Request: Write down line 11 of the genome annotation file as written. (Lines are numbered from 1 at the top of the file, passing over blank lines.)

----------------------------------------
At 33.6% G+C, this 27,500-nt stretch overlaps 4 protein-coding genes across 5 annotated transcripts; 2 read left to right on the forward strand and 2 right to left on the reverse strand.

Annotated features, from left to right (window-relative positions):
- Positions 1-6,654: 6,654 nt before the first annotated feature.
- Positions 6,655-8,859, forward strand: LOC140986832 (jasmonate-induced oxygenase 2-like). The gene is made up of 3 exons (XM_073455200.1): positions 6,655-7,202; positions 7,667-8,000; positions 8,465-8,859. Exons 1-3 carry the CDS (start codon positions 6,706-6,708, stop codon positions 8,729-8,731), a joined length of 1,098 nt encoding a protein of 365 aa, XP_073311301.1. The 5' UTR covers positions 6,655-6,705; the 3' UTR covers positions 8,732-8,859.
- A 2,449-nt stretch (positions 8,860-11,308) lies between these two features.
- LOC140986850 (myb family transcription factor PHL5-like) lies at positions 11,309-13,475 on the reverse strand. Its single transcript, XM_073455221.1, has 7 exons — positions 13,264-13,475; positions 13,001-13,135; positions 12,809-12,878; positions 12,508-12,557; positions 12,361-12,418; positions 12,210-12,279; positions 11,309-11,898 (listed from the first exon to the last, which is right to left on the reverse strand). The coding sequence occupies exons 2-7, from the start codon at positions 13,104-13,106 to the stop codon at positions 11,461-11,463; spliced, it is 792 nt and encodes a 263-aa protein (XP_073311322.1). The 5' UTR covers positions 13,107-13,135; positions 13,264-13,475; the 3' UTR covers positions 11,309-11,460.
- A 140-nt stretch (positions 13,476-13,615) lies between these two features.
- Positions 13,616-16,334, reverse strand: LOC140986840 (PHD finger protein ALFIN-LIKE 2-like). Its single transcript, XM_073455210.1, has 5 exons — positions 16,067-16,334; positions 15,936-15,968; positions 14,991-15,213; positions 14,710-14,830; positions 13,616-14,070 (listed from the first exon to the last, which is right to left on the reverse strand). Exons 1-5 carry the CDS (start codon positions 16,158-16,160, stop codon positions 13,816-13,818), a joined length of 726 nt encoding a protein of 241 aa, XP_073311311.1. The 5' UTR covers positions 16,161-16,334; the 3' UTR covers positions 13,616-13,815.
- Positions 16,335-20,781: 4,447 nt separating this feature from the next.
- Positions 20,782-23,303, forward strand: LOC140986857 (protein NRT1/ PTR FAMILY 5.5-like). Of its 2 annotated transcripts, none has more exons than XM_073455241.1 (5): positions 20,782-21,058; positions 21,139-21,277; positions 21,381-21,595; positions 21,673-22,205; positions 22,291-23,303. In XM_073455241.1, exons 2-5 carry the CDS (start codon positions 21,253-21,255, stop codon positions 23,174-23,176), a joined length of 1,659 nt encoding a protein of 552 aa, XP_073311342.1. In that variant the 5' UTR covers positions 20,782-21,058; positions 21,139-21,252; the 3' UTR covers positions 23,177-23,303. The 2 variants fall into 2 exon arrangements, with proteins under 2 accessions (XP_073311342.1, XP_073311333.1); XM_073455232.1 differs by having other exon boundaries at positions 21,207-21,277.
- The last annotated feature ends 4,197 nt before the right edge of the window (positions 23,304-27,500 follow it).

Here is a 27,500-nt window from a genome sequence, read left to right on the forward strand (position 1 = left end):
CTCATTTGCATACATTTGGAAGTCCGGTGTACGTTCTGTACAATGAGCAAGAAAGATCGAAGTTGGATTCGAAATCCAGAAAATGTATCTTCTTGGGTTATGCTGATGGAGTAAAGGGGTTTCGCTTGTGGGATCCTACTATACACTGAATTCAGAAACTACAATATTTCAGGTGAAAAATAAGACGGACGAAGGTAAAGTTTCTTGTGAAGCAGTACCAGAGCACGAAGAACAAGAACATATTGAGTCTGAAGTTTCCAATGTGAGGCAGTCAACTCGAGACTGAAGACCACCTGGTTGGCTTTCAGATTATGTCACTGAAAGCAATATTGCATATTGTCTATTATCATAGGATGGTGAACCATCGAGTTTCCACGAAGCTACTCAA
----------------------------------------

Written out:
- The last annotated feature ends 4,197 nt before the right edge of the window (positions 23,304-27,500 follow it).